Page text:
Happy reading, all.
The Blog ‘Classically Educated’, which offers itself as ‘A Place for Global Citizens and Polymaths’, recently recommended ‘Three Unconventional Roads to Wodehouse’ – a welcome addition to this subject.
One of my great regrets in life is not having put in the necessary mental spadework to develop my potential as a polymath. My mental faculties are sound – perhaps not genius material, but my mother (like Bertie Wooster’s) thought me bright. And I’m genuinely interested in knowing, well… everything! It’s not a question of prestige, or being good at quiz nights — I just hate to be ignorant.
But life is stern and life is earnest. The necessary toil which consumes one’s fertile thinking hours, also has a tendency to sap ambition. This, along with the inevitable distractions of everyday life, have kept me from developing the old bean to any laudable extent. At this late stage, the best I can reasonably hope for is to become a unimath (if that’s a word, Jeeves), although my areas of current expertise are deplorably limited.
Even on the subject of P.G. Wodehouse, his life and work, I am an enthusiast rather than an expert. I have read (and re-read) his published works, as well as biographies and other works written about him — well over 100 volumes in total. This puts me in the excellent company of hundreds of genial souls around the globe — I am honoured and delighted to be among them. But the experts in our community take their devotion to another level, dedicating long hours to scholarly research to uncover new information (including undiscovered works) for our benefit. I tip my hat to them!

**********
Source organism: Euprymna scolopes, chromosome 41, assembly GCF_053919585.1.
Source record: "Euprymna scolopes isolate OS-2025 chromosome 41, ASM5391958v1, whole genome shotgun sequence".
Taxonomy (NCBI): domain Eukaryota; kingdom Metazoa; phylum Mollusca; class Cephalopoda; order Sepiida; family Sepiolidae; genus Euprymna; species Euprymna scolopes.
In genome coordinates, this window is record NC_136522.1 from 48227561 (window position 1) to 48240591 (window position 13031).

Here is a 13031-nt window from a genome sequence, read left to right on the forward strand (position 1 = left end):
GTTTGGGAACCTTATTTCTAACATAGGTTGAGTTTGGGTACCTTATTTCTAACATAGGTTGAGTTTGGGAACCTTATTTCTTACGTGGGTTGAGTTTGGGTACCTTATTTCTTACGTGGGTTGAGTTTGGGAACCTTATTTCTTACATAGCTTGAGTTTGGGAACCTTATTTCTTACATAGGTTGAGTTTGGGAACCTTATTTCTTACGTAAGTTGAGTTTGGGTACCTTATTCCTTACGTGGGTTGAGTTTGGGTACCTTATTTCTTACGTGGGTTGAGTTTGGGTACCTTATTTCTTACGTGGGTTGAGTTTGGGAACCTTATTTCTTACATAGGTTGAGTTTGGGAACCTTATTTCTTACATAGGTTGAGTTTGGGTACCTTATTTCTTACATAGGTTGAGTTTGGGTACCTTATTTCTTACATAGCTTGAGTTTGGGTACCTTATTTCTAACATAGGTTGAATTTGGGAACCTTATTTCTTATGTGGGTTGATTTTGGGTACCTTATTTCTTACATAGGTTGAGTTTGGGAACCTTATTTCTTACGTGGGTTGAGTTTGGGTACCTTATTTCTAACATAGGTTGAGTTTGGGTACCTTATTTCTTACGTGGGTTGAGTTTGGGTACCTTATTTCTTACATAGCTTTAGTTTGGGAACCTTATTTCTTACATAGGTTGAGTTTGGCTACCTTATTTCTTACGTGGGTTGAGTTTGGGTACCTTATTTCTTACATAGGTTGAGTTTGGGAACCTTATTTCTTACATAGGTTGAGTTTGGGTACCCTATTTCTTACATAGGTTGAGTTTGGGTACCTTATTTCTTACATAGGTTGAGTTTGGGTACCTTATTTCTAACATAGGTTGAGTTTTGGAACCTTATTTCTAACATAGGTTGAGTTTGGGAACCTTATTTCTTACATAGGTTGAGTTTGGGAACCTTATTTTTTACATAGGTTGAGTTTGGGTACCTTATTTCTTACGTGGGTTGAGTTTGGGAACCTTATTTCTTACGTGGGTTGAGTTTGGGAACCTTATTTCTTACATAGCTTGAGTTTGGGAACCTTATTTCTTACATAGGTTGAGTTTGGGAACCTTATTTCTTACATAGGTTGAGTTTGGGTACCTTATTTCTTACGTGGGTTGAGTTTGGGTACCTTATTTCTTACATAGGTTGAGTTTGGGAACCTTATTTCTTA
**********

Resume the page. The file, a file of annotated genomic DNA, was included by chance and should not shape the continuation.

But for the Polymath – or indeed anyone else — looking to extend their reading into the realm of Wodehouse, I feel sufficiently qualified to offer informed advice without making an ass of myself. Indeed, I have already done so.
It always interests me to read others’ recommendations, and I’ve revised my own ideas on the subject many times. There is no wrong way to read Wodehouse, expect perhaps upside-down.
I’m now following this polymath blog in a last-ditch attempt to attain wisdom. Wish me luck!
Mention PG Wodehouse in a conversation and most people will immediately think of Jeeves and Wooster. That’s partly due to the success of the books and stories, but, I suspect, mostly because of the various film and TV adaptations. Of course, the one with Hugh Laurie as Wooster utterly deserves to have that notoriety.
But there is more to Wodehouse than the butler and his hapless gentleman. No less a writer (and polymath) than Isaac Asimov said that Wodehouse, on a sentence level, is one of the three greatest writers in the English language (the other two, if memory serves, being Austen and Dickens).
People often scoff at that, of course. A mere humorist upstaging countless numbers of earnest, serious writers, some of whom are even politically committed? Blasphemy. My answer to that is simple: pick up any of Wodehouse’s books, turn to a random page, and read any sentence…
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Agatha Christie’s novel Hallowe’en Party, the 39th outing for Belgian detective Hercule Poirot, was first published In November 1969.